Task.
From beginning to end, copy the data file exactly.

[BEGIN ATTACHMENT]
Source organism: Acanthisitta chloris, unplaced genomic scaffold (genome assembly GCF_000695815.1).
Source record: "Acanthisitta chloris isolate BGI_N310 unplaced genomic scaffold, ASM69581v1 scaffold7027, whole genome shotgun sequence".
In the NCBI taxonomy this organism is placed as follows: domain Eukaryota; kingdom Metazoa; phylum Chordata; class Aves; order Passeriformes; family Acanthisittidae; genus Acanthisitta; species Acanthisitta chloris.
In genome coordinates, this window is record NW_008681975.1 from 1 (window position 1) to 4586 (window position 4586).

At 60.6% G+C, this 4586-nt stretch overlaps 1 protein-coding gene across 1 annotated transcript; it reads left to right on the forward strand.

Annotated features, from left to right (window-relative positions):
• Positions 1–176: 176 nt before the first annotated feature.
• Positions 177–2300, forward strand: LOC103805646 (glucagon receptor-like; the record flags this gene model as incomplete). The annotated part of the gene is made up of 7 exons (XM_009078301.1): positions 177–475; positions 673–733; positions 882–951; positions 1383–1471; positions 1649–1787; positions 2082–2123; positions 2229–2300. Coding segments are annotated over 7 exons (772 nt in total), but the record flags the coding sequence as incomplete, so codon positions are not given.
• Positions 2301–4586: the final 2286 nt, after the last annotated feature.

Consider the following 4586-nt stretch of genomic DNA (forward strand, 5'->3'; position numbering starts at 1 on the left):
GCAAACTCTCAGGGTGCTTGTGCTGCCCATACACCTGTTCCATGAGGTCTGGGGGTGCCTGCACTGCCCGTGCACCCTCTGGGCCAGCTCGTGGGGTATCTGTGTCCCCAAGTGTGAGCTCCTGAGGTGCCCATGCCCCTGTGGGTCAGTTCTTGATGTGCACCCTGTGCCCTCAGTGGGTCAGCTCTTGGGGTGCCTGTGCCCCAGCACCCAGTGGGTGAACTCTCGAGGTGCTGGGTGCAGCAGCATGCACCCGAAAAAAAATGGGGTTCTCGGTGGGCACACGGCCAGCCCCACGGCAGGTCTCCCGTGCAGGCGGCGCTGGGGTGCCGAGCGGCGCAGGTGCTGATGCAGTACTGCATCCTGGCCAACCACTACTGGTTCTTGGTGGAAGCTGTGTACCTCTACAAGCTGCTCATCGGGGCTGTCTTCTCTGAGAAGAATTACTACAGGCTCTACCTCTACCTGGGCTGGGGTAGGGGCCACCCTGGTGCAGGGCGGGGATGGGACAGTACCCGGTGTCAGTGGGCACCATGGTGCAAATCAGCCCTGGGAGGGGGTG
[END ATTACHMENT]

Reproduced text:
Source organism: Acanthisitta chloris, unplaced genomic scaffold (genome assembly GCF_000695815.1).
Source record: "Acanthisitta chloris isolate BGI_N310 unplaced genomic scaffold, ASM69581v1 scaffold7027, whole genome shotgun sequence".
In the NCBI taxonomy this organism is placed as follows: domain Eukaryota; kingdom Metazoa; phylum Chordata; class Aves; order Passeriformes; family Acanthisittidae; genus Acanthisitta; species Acanthisitta chloris.
In genome coordinates, this window is record NW_008681975.1 from 1 (window position 1) to 4586 (window position 4586).

At 60.6% G+C, this 4586-nt stretch overlaps 1 protein-coding gene across 1 annotated transcript; it reads left to right on the forward strand.

Annotated features, from left to right (window-relative positions):
• Positions 1–176: 176 nt before the first annotated feature.
• Positions 177–2300, forward strand: LOC103805646 (glucagon receptor-like; the record flags this gene model as incomplete). The annotated part of the gene is made up of 7 exons (XM_009078301.1): positions 177–475; positions 673–733; positions 882–951; positions 1383–1471; positions 1649–1787; positions 2082–2123; positions 2229–2300. Coding segments are annotated over 7 exons (772 nt in total), but the record flags the coding sequence as incomplete, so codon positions are not given.
• Positions 2301–4586: the final 2286 nt, after the last annotated feature.

Consider the following 4586-nt stretch of genomic DNA (forward strand, 5'->3'; position numbering starts at 1 on the left):
GCAAACTCTCAGGGTGCTTGTGCTGCCCATACACCTGTTCCATGAGGTCTGGGGGTGCCTGCACTGCCCGTGCACCCTCTGGGCCAGCTCGTGGGGTATCTGTGTCCCCAAGTGTGAGCTCCTGAGGTGCCCATGCCCCTGTGGGTCAGTTCTTGATGTGCACCCTGTGCCCTCAGTGGGTCAGCTCTTGGGGTGCCTGTGCCCCAGCACCCAGTGGGTGAACTCTCGAGGTGCTGGGTGCAGCAGCATGCACCCGAAAAAAAATGGGGTTCTCGGTGGGCACACGGCCAGCCCCACGGCAGGTCTCCCGTGCAGGCGGCGCTGGGGTGCCGAGCGGCGCAGGTGCTGATGCAGTACTGCATCCTGGCCAACCACTACTGGTTCTTGGTGGAAGCTGTGTACCTCTACAAGCTGCTCATCGGGGCTGTCTTCTCTGAGAAGAATTACTACAGGCTCTACCTCTACCTGGGCTGGGGTAGGGGCCACCCTGGTGCAGGGCGGGGATGGGACAGTACCCGGTGTCAGTGGGCACCATGGTGCAAATCAGCCCTGGGAGGGGGTG